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My conversion to Opera is still going well. I'm not sure that browsing is altogether more enjoyable or anything, but it's at least as good as Firefox. I'm getting into using the sidebar nowadays. I tend to have an aversion to sidebars in general, but Opera's are hideable and displayable via a toolbar button, which is nice. It's very flexible. The sidebar is a perhaps ideal location for bookmarks; menu-based bookmark browsing annoys me to no end. Same with history. It's also a nice place for file download progress to be shown. The download dialog box in Firefox is my mortal enemy.

I think sometimes about how fickle I am when it comes to software. Linux users can afford to be fickle. It's one of the perks of being a Linux user. For web browsers we have at least two wonderful choices, Firefox and Opera. Think about how many choices we have for text editors, xterm-clones, IM and chat clients, graphics editors, music players, video players, desktop environments and window managers, scripting languages, pretty much everything. Even OS choice; we have so many Linux distros to use. And if you don't want Linux, there's BSD and other alternatives.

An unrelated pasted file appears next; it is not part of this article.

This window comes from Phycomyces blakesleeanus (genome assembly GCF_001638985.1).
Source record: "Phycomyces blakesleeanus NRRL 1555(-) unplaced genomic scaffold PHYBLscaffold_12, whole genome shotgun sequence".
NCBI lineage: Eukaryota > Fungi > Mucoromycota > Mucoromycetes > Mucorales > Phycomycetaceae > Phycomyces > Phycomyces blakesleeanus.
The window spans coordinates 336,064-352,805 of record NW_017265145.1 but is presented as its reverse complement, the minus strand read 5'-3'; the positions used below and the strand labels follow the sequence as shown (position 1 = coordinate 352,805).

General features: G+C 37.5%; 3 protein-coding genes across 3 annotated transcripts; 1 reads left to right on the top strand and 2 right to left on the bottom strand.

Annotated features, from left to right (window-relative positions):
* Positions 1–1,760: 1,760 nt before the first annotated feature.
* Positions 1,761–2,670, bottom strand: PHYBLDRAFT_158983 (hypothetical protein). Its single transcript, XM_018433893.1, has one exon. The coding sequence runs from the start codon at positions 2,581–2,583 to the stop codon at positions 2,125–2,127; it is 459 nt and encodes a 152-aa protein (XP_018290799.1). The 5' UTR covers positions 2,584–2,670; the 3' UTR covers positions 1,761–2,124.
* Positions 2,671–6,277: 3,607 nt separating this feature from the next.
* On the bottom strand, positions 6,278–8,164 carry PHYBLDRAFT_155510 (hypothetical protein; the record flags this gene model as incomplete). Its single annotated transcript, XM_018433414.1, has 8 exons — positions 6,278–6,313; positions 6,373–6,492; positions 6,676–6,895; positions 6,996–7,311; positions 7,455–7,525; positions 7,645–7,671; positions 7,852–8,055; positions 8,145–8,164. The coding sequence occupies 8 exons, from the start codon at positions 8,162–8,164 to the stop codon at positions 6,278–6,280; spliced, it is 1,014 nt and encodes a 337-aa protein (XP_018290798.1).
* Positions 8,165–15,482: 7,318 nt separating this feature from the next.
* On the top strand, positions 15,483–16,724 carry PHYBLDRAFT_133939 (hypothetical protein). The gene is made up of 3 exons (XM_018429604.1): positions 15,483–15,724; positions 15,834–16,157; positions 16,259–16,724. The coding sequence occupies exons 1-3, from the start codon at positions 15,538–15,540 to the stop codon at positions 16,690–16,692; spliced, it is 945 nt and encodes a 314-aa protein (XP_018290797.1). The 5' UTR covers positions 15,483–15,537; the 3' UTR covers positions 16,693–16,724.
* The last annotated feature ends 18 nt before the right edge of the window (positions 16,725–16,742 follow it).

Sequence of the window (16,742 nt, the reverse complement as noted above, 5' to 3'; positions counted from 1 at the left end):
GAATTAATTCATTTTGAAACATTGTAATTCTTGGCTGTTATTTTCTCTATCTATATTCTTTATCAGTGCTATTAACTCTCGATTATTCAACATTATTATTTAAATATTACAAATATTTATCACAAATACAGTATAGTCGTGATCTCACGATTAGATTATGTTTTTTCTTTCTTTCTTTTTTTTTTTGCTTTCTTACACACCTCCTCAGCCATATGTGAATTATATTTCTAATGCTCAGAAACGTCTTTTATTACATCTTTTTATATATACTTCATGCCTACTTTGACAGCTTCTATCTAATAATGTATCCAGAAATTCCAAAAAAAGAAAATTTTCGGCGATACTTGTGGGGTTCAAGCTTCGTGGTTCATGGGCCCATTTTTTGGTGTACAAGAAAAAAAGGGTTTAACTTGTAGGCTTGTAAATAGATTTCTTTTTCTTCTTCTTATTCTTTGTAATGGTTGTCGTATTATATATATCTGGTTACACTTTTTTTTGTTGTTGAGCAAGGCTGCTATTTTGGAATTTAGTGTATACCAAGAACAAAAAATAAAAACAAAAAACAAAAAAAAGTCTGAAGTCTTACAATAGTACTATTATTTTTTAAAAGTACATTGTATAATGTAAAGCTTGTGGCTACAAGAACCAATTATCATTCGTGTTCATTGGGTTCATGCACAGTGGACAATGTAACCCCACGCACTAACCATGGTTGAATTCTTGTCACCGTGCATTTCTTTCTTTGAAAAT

We're really spoiled in the open source software world. Most of us never contribute a speck of anything to the majority of these projects. We happily use them and we can stop using them on a whim and use others.

Sometimes I tell myself that simply using the software and telling others about it is a form of giving back to the community. Basically "spreading the word". I have personally influenced a few people to use Linux, to a lesser or greater degree. I have helped people when they've asked for help, to the best of my ability. But such things are a minor contribution, if one at all.

But I think most of us are leeches in a sense; we use the products of others for our own purposes and give little or nothing back. But in another sense, we aren't taking anything away from anyone by using their software. It doesn't cost the author anything when I use Vim or the GIMP or the Linux kernel, other than the cost of a file download. If I didn't use the software, they'd be in exactly the same situation as if I did. If you light a fire, and I light my own fire using yours to start it, did I take anything from you? Maybe not. Maybe it doesn't matter.

October 03, 2007 @ 10:34 AM PDT
Cateogory: Linux